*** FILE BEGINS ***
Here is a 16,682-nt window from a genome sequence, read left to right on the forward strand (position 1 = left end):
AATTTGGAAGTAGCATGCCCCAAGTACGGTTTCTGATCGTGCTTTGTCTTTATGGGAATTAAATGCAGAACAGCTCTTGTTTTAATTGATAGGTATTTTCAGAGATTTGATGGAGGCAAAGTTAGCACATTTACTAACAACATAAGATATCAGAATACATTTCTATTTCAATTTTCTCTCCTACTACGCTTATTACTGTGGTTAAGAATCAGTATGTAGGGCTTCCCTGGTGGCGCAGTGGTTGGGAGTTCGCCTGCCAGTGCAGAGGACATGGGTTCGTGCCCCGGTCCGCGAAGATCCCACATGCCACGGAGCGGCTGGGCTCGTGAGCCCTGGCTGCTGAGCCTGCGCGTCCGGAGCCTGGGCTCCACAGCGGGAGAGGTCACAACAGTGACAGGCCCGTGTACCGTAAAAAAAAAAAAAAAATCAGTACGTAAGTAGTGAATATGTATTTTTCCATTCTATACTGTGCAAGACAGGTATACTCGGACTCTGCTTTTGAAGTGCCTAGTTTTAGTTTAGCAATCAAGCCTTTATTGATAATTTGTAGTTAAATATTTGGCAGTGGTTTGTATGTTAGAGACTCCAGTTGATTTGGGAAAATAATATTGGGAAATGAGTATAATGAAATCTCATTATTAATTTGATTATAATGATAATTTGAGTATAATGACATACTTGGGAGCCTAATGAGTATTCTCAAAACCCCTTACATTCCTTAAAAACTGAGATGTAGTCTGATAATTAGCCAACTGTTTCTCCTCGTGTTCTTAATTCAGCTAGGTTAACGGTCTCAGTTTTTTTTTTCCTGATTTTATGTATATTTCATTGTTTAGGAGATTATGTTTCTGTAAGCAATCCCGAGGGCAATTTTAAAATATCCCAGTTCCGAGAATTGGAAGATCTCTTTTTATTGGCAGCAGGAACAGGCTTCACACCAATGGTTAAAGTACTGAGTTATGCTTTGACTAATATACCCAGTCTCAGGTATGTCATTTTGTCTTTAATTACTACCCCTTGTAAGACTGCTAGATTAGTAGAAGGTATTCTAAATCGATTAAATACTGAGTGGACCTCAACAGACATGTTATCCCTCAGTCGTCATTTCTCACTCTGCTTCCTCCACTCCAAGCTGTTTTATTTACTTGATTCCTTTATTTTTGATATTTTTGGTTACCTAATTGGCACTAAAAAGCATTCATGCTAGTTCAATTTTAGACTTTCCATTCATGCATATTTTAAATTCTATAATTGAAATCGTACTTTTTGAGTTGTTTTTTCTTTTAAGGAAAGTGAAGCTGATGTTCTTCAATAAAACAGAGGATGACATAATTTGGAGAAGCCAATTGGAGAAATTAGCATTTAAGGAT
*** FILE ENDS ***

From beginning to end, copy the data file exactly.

Here is a 16,682-nt window from a genome sequence, read left to right on the forward strand (position 1 = left end):
AATTTGGAAGTAGCATGCCCCAAGTACGGTTTCTGATCGTGCTTTGTCTTTATGGGAATTAAATGCAGAACAGCTCTTGTTTTAATTGATAGGTATTTTCAGAGATTTGATGGAGGCAAAGTTAGCACATTTACTAACAACATAAGATATCAGAATACATTTCTATTTCAATTTTCTCTCCTACTACGCTTATTACTGTGGTTAAGAATCAGTATGTAGGGCTTCCCTGGTGGCGCAGTGGTTGGGAGTTCGCCTGCCAGTGCAGAGGACATGGGTTCGTGCCCCGGTCCGCGAAGATCCCACATGCCACGGAGCGGCTGGGCTCGTGAGCCCTGGCTGCTGAGCCTGCGCGTCCGGAGCCTGGGCTCCACAGCGGGAGAGGTCACAACAGTGACAGGCCCGTGTACCGTAAAAAAAAAAAAAAAATCAGTACGTAAGTAGTGAATATGTATTTTTCCATTCTATACTGTGCAAGACAGGTATACTCGGACTCTGCTTTTGAAGTGCCTAGTTTTAGTTTAGCAATCAAGCCTTTATTGATAATTTGTAGTTAAATATTTGGCAGTGGTTTGTATGTTAGAGACTCCAGTTGATTTGGGAAAATAATATTGGGAAATGAGTATAATGAAATCTCATTATTAATTTGATTATAATGATAATTTGAGTATAATGACATACTTGGGAGCCTAATGAGTATTCTCAAAACCCCTTACATTCCTTAAAAACTGAGATGTAGTCTGATAATTAGCCAACTGTTTCTCCTCGTGTTCTTAATTCAGCTAGGTTAACGGTCTCAGTTTTTTTTTTCCTGATTTTATGTATATTTCATTGTTTAGGAGATTATGTTTCTGTAAGCAATCCCGAGGGCAATTTTAAAATATCCCAGTTCCGAGAATTGGAAGATCTCTTTTTATTGGCAGCAGGAACAGGCTTCACACCAATGGTTAAAGTACTGAGTTATGCTTTGACTAATATACCCAGTCTCAGGTATGTCATTTTGTCTTTAATTACTACCCCTTGTAAGACTGCTAGATTAGTAGAAGGTATTCTAAATCGATTAAATACTGAGTGGACCTCAACAGACATGTTATCCCTCAGTCGTCATTTCTCACTCTGCTTCCTCCACTCCAAGCTGTTTTATTTACTTGATTCCTTTATTTTTGATATTTTTGGTTACCTAATTGGCACTAAAAAGCATTCATGCTAGTTCAATTTTAGACTTTCCATTCATGCATATTTTAAATTCTATAATTGAAATCGTACTTTTTGAGTTGTTTTTTCTTTTAAGGAAAGTGAAGCTGATGTTCTTCAATAAAACAGAGGATGACATAATTTGGAGAAGCCAATTGGAGAAATTAGCATTTAAGGAT